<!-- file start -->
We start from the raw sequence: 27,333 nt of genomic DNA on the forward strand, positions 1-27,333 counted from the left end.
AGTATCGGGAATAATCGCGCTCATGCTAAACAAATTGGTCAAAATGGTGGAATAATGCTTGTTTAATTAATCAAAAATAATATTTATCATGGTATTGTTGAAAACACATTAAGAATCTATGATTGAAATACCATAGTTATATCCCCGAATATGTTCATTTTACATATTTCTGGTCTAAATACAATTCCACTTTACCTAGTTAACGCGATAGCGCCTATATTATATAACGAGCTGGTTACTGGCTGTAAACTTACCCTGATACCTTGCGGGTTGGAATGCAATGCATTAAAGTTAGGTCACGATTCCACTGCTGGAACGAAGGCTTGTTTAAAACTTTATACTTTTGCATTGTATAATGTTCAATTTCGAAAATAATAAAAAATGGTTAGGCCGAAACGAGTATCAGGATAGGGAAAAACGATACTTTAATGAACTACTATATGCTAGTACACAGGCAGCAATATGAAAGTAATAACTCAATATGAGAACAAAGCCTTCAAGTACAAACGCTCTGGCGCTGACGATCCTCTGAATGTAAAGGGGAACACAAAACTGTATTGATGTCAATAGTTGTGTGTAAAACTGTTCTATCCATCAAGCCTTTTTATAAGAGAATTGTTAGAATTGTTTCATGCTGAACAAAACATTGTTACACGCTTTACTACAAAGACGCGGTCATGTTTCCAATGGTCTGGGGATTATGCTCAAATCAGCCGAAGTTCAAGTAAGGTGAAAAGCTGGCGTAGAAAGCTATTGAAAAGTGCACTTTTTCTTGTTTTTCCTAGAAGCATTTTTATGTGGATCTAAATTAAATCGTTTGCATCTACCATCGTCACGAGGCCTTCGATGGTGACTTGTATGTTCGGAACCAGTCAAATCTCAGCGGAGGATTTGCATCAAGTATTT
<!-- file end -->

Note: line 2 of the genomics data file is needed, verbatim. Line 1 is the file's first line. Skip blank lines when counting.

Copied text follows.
AGTATCGGGAATAATCGCGCTCATGCTAAACAAATTGGTCAAAATGGTGGAATAATGCTTGTTTAATTAATCAAAAATAATATTTATCATGGTATTGTTGAAAACACATTAAGAATCTATGATTGAAATACCATAGTTATATCCCCGAATATGTTCATTTTACATATTTCTGGTCTAAATACAATTCCACTTTACCTAGTTAACGCGATAGCGCCTATATTATATAACGAGCTGGTTACTGGCTGTAAACTTACCCTGATACCTTGCGGGTTGGAATGCAATGCATTAAAGTTAGGTCACGATTCCACTGCTGGAACGAAGGCTTGTTTAAAACTTTATACTTTTGCATTGTATAATGTTCAATTTCGAAAATAATAAAAAATGGTTAGGCCGAAACGAGTATCAGGATAGGGAAAAACGATACTTTAATGAACTACTATATGCTAGTACACAGGCAGCAATATGAAAGTAATAACTCAATATGAGAACAAAGCCTTCAAGTACAAACGCTCTGGCGCTGACGATCCTCTGAATGTAAAGGGGAACACAAAACTGTATTGATGTCAATAGTTGTGTGTAAAACTGTTCTATCCATCAAGCCTTTTTATAAGAGAATTGTTAGAATTGTTTCATGCTGAACAAAACATTGTTACACGCTTTACTACAAAGACGCGGTCATGTTTCCAATGGTCTGGGGATTATGCTCAAATCAGCCGAAGTTCAAGTAAGGTGAAAAGCTGGCGTAGAAAGCTATTGAAAAGTGCACTTTTTCTTGTTTTTCCTAGAAGCATTTTTATGTGGATCTAAATTAAATCGTTTGCATCTACCATCGTCACGAGGCCTTCGATGGTGACTTGTATGTTCGGAACCAGTCAAATCTCAGCGGAGGATTTGCATCAAGTATTT